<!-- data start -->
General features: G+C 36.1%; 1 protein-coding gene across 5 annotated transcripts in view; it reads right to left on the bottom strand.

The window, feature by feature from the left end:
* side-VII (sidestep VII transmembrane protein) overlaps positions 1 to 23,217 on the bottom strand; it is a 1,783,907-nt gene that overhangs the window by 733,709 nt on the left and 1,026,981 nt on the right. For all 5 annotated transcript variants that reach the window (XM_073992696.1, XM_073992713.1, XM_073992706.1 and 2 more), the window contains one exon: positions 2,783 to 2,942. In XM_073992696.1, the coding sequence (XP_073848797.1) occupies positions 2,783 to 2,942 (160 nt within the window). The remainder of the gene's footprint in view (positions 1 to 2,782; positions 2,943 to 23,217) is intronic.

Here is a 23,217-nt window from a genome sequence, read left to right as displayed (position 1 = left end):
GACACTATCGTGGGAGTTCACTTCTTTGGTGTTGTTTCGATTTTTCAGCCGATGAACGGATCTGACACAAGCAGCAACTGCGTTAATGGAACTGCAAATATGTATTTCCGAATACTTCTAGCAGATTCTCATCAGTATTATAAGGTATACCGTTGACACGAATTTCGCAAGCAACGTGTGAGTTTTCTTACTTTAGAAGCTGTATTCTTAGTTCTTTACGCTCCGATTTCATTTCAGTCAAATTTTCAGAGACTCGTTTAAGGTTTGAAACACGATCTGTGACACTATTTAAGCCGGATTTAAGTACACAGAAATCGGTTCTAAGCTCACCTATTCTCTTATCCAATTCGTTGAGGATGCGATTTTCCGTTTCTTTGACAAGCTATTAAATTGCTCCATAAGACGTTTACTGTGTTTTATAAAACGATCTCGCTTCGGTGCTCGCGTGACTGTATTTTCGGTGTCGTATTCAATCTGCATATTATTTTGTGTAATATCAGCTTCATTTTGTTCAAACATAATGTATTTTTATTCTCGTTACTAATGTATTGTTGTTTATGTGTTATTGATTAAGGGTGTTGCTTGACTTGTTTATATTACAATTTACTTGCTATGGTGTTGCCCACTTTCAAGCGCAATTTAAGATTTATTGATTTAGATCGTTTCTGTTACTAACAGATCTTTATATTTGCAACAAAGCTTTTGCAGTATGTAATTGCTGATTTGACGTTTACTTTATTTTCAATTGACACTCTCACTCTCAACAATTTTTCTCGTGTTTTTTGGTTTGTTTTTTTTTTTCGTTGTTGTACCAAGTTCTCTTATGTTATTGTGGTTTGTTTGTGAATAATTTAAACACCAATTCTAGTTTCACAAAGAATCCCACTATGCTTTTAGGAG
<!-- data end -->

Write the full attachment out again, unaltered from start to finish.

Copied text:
General features: G+C 36.1%; 1 protein-coding gene across 5 annotated transcripts in view; it reads right to left on the bottom strand.

The window, feature by feature from the left end:
* side-VII (sidestep VII transmembrane protein) overlaps positions 1 to 23,217 on the bottom strand; it is a 1,783,907-nt gene that overhangs the window by 733,709 nt on the left and 1,026,981 nt on the right. For all 5 annotated transcript variants that reach the window (XM_073992696.1, XM_073992713.1, XM_073992706.1 and 2 more), the window contains one exon: positions 2,783 to 2,942. In XM_073992696.1, the coding sequence (XP_073848797.1) occupies positions 2,783 to 2,942 (160 nt within the window). The remainder of the gene's footprint in view (positions 1 to 2,782; positions 2,943 to 23,217) is intronic.

Here is a 23,217-nt window from a genome sequence, read left to right as displayed (position 1 = left end):
GACACTATCGTGGGAGTTCACTTCTTTGGTGTTGTTTCGATTTTTCAGCCGATGAACGGATCTGACACAAGCAGCAACTGCGTTAATGGAACTGCAAATATGTATTTCCGAATACTTCTAGCAGATTCTCATCAGTATTATAAGGTATACCGTTGACACGAATTTCGCAAGCAACGTGTGAGTTTTCTTACTTTAGAAGCTGTATTCTTAGTTCTTTACGCTCCGATTTCATTTCAGTCAAATTTTCAGAGACTCGTTTAAGGTTTGAAACACGATCTGTGACACTATTTAAGCCGGATTTAAGTACACAGAAATCGGTTCTAAGCTCACCTATTCTCTTATCCAATTCGTTGAGGATGCGATTTTCCGTTTCTTTGACAAGCTATTAAATTGCTCCATAAGACGTTTACTGTGTTTTATAAAACGATCTCGCTTCGGTGCTCGCGTGACTGTATTTTCGGTGTCGTATTCAATCTGCATATTATTTTGTGTAATATCAGCTTCATTTTGTTCAAACATAATGTATTTTTATTCTCGTTACTAATGTATTGTTGTTTATGTGTTATTGATTAAGGGTGTTGCTTGACTTGTTTATATTACAATTTACTTGCTATGGTGTTGCCCACTTTCAAGCGCAATTTAAGATTTATTGATTTAGATCGTTTCTGTTACTAACAGATCTTTATATTTGCAACAAAGCTTTTGCAGTATGTAATTGCTGATTTGACGTTTACTTTATTTTCAATTGACACTCTCACTCTCAACAATTTTTCTCGTGTTTTTTGGTTTGTTTTTTTTTTTCGTTGTTGTACCAAGTTCTCTTATGTTATTGTGGTTTGTTTGTGAATAATTTAAACACCAATTCTAGTTTCACAAAGAATCCCACTATGCTTTTAGGAG